|Sant Joan & Es Calderers
There are 42 pre-historic sites in the San Joan area, ranging from pre Talayotic caves and Talayotic graveyards through to Roman artefacts. There were only a few farms in the area during the Moorish period and they belong to the Jijnau-Bitra district; the Alhamar estate stood where Sant Joan is today.
Following the conquest by King Jaime I of Mallorca in 1229, the Alhamar estate was given to Pere de Palau. The first church dedicated to Saint John the Baptist was built near to the estate house and the new settlers built their houses close by. In 1236 King Jaime I exchanged Mallorca with Prince Peter of Portugal for an area known as Urgell, in the foothills of the Pyrenees Mountains. Legend has it the Alhamar estate was given to Arias Yánez at the same time. Yánez was a Portuguese knight of the Order of Sant Joan de Verí and he gave the village its name.
Sant Joan was given permission to hold a market by Jaime II's decree of 1300 and plots of land were sold off to encourage settlers from the mainland to start a new life on Mallorca. Of course once they started farming the land and producing crops, the taxes started to fill the royal coffers. Arias Ferradis was given the village in 1322 having handed over the village of Bunyola in the foothills of Tramuntana to King Sanç. He only held it until 1343.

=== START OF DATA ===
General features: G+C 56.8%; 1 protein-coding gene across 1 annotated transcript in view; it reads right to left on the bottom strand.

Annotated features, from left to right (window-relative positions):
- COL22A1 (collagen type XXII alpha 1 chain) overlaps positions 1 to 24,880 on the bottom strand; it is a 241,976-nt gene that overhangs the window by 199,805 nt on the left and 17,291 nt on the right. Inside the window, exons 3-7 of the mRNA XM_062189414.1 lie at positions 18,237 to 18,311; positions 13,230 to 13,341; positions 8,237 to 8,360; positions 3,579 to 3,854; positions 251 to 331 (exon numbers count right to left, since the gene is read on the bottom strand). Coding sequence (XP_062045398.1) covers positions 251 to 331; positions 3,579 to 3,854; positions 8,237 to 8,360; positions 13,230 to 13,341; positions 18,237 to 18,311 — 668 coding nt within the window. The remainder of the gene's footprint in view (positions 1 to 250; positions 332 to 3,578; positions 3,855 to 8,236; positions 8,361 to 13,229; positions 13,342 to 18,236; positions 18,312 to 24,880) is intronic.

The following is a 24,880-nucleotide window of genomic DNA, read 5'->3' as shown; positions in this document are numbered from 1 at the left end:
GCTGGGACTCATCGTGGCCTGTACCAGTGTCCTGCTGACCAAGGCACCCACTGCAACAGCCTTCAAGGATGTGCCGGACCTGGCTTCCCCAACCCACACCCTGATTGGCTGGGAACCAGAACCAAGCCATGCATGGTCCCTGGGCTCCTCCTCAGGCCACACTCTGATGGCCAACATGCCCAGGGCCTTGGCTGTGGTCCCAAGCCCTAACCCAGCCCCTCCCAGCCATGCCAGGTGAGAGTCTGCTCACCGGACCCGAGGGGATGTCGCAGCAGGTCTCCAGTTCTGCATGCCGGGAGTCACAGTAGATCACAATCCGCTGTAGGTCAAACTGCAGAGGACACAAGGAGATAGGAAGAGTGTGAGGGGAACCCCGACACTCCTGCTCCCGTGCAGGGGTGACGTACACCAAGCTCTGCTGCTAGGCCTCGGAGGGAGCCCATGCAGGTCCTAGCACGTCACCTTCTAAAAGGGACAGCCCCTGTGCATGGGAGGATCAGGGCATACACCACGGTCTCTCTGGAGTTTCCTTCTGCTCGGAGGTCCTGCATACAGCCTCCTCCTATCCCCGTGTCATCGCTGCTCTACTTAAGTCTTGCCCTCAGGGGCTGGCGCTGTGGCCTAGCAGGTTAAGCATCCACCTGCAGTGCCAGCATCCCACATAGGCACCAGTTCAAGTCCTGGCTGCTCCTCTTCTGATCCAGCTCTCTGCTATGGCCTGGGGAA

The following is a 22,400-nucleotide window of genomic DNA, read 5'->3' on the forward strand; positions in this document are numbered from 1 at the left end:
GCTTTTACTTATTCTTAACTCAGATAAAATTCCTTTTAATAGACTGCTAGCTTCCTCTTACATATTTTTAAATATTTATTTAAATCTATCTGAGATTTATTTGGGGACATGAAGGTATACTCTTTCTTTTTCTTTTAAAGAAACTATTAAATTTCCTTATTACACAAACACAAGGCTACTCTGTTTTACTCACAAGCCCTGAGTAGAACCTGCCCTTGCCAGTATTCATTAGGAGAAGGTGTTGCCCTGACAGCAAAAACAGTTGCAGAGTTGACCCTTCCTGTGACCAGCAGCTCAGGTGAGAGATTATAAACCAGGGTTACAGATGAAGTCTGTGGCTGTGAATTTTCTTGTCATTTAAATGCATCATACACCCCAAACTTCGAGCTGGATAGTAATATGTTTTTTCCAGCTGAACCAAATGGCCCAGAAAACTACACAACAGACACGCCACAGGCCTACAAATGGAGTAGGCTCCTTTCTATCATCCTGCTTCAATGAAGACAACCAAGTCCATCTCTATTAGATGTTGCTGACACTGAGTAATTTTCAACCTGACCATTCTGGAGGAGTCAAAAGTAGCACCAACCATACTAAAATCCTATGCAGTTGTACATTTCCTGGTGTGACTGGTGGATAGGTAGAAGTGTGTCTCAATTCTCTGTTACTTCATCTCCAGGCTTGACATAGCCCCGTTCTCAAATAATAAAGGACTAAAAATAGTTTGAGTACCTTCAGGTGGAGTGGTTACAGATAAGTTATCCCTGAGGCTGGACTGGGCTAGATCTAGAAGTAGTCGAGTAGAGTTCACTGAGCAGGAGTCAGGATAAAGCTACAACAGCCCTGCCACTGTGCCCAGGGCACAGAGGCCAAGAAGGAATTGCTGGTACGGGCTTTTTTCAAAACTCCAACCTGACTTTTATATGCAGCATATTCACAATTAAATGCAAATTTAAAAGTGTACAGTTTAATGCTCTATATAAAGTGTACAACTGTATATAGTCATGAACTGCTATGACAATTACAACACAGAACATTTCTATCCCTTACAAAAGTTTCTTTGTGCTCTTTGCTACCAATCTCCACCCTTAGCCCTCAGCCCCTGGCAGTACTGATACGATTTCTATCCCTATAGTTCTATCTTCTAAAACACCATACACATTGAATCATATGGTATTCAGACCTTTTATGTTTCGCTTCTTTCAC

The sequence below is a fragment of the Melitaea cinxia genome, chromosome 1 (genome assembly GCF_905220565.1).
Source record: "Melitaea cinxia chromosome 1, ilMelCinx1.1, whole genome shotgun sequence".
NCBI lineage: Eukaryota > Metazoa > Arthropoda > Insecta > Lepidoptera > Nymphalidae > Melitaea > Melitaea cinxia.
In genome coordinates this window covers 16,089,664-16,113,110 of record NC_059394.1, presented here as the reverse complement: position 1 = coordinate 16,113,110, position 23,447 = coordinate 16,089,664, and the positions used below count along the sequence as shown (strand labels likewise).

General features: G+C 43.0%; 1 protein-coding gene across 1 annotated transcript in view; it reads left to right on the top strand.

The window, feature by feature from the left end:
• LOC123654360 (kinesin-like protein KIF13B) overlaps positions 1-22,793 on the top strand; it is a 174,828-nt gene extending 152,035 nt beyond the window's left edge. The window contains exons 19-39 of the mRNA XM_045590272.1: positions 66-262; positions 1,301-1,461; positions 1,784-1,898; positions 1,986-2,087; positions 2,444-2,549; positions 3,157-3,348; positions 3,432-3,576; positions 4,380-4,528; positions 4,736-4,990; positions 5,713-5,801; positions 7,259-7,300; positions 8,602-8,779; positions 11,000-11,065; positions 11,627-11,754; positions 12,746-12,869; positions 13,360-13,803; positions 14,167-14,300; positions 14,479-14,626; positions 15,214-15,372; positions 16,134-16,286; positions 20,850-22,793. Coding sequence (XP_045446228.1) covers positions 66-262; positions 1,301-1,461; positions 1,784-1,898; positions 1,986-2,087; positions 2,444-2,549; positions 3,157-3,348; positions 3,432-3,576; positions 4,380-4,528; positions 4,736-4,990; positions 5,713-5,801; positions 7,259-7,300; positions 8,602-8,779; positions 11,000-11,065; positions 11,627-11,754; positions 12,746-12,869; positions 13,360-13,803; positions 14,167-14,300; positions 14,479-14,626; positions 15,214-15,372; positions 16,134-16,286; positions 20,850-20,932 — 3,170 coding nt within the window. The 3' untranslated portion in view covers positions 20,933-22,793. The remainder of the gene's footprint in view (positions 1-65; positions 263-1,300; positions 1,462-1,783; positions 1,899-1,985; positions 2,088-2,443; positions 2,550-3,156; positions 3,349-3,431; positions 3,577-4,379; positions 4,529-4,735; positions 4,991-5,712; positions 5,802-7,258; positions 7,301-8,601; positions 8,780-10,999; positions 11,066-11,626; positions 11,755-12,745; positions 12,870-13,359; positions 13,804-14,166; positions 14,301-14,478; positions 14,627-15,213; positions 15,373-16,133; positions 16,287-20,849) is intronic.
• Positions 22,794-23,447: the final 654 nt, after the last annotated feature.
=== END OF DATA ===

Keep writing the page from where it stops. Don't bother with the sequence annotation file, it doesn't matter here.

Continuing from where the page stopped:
Times were hard for the people of Sant Joan and while plagues, droughts and crop failures kept the villagers in poverty, taxes kept rising. By 1521 they had had enough and when the Brotherhoods rose up against the barons, the people of Sant Joan joined the uprising and attacked three of the estates. (Check out the Brotherhoods webpage in the Events section). The rebellion came to an end when Imperial troops reached the island in 1522 and by the end of the year it was over. But the repercussions were not; dozens were questioned and two of the leaders were hanged.
Droughts at the beginning of the 19th Century forced the farmers to dig new wells to water their crops but for a while it looked as if the village might be abandoned. It was only saved when Antoni Oliver from the nearby Els Calderers manor house returned from Europe with new farming ideas. He taught the local farmers how to improve their crop yields and his ideas were soon copied across the island.
The original parish church of Sant Joan Baptista (Saint John the Baptist) was completed in the 1400s and the ornate side door dates from 1587. While the bell tower was added in 1729 and the building was reformed between 1759 and 1791, many parts were rebuilt between 1927 and 1939.
There is a memorial to Father Luis Jaime Vallespir outside the church and he served under Father Junípero Serra , the President of the California missions in the 18th Century. He was working with the Tipai-Ipai Indian tribe at the San Diego Mission when they attacked on 5 November 1775 while the garrison was away working on a new mission. Father Luis was killed and a painting dating from the time of his death is in the sacristy.
Just across the road from the church is the impressive Catholic Centre, or 'Es Centro', dating from 1919. The Caja Rural de Sant Joan savings bank had been founded in 1903 to give credit to farmers and it helped set up the Farmers Catholic Union in 1919. There is a statue of Fra Lluís Jaume at the top of the facade.